A gypsum rock formation that looks like a braided rope

A gypsum rope formation. That white rope-like material not a manmade textile, but gypsum rock.

More wild gypsum formations.

Close up of strangely shaped white rock formations

Some nice aragonite and popcorn decorations in the main passage.

One annoying part of the travel out to the lead is that it required us to get our feet wet when travelling thru a wide canyon with ankle-deep pools. I did not think I was going to get my feet wet on this trip, and so I only brought cotton socks—oops! Caving with wet feet all day was slightly demoralizing, although I did manage to dry my socks out the night after that trip by sleeping with them.

7 cavers sitting on a breakdown pile in large passage

An important intersection where all 8 of us stopped and split up into separate teams on the first day.

Our lead was at the current known end of the E survey, a passage which Stan and his team started exploring on their previous trip to Silent River. After travelling thru E1-33, we stopped at the limit of exploration E33 to get setup for surveying. E1-33 was small walking passage, with minor obstacles such as short crawls, some stemming, and narrow sideways-walking. The passage continued beyond E33 as larger walking passage, although it quickly shrunk to breakdown crawling. After a few stations we popped through the breakdown into a very different character passage and I was delighted to lay my eyes upon what lie beyond the breakdown. Not only did the passage change character to a larger, stand-up walking canyon, but this canyon also had a calcified crystal formation on the floor following the flat streambed, not unlike the Snowy River formation in Fort Stanton Cave that I just blogged about. This Snowy-like formation had a light brown color, not quite the creamy white of Snowy River proper, but it was unmistakably morphologically the same as it had the same cauliflower texture and flat flooded streambed origin as Snowy River.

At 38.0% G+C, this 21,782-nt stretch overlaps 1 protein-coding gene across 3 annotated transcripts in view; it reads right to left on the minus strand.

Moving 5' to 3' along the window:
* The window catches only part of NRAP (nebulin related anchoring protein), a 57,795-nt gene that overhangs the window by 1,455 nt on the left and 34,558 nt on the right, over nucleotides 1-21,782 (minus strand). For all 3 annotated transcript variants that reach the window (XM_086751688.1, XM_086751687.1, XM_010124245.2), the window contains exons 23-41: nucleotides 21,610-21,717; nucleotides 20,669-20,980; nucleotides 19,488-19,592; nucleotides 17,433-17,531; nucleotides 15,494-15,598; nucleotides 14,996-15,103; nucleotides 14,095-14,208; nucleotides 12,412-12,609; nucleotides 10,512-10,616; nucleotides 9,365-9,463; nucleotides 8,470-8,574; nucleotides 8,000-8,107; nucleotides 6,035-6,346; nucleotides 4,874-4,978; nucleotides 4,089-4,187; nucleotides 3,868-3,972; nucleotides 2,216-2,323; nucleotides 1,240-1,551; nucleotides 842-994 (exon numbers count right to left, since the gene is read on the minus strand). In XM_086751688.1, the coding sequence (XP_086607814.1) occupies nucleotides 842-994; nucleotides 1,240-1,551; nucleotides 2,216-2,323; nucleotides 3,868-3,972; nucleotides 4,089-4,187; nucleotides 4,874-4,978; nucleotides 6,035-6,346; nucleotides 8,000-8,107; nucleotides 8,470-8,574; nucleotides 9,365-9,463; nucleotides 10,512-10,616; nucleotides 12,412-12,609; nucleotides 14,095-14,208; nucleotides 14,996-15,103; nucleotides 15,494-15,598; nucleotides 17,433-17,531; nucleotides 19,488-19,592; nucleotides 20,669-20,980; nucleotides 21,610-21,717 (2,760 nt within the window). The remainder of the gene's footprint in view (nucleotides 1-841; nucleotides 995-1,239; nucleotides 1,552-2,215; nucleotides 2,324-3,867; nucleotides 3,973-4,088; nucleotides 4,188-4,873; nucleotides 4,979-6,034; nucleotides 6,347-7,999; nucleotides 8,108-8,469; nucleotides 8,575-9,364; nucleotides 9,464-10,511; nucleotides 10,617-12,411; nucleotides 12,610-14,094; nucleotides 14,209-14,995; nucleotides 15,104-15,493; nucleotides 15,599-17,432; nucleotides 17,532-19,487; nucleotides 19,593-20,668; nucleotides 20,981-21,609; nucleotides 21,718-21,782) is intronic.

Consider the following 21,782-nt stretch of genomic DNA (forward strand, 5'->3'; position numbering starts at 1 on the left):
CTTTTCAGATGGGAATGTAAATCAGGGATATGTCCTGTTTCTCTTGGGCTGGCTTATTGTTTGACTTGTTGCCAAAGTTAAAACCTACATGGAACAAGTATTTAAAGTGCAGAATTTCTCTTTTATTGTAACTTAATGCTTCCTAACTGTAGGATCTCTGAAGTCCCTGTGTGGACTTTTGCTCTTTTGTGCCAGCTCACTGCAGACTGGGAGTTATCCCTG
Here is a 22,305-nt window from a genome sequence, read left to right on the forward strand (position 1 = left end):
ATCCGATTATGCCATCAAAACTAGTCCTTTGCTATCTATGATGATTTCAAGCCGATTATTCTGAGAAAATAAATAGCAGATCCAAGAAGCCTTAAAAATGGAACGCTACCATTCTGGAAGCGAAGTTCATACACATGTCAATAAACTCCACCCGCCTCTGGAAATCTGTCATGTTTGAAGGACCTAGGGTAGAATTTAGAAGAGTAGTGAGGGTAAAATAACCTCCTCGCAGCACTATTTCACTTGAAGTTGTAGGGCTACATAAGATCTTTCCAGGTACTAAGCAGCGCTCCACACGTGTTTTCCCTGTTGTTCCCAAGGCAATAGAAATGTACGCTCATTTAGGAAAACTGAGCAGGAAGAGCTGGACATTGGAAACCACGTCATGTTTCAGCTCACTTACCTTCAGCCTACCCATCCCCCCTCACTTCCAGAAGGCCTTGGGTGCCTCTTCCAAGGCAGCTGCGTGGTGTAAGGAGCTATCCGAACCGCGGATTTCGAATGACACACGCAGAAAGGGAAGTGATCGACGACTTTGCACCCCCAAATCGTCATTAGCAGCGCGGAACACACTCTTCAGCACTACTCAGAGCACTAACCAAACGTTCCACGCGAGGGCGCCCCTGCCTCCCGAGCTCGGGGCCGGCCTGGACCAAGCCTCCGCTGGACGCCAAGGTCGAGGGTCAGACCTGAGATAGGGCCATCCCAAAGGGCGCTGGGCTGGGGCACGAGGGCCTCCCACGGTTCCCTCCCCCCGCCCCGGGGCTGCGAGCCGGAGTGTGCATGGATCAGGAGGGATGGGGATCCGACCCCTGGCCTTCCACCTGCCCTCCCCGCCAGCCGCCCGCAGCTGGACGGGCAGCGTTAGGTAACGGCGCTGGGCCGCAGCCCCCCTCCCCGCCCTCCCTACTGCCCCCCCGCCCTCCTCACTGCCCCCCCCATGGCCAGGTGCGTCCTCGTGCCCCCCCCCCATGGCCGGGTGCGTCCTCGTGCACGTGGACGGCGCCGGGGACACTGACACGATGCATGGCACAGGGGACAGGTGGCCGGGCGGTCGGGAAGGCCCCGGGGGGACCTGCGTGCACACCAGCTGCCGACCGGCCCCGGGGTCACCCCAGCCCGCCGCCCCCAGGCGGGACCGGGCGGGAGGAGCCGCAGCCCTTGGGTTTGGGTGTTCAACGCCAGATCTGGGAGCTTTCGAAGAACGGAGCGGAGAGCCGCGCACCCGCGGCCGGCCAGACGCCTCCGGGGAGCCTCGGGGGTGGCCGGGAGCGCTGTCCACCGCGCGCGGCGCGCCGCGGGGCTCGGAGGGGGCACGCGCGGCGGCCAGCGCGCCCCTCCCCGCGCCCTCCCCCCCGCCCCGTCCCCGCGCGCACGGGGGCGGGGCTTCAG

A light brown calcite coating in the floor of a canyon

The Snowy-River-like formation where we first found it, where it was light brown.

A light brown section of Snowy that abruptly changes to white on one side

Something interesting happened at a (dry) eddy pool in the canyon. In the eddy area, the Snowy formation abruptly changed to pearly white, in contrast to the light brown color in the main portion of the dry streambed. I think this is because the light brown color is caused by dirt, and dirt particles are too heavy/have too much momentum to get sucked into the eddy pool when this passage flows with water.

Now that we were at the floor of the canyon passage that was the E survey, not higher up above breakdown, the travel and survey became much more pleasant. The passage was mostly upright walking, 2-4 ft wide. We eagerly surveyed ahead, following the Snowy River passage in the floor the whole time. To our excitement, the formation got thicker, wider, and more pearly white in color as we continued down our E survey. Several times the path of least resistance in the passage brought us to an upper level above Snowy, but it was never far from us, and the travel stayed relatively easy the whole time.

Snowy going under a low roof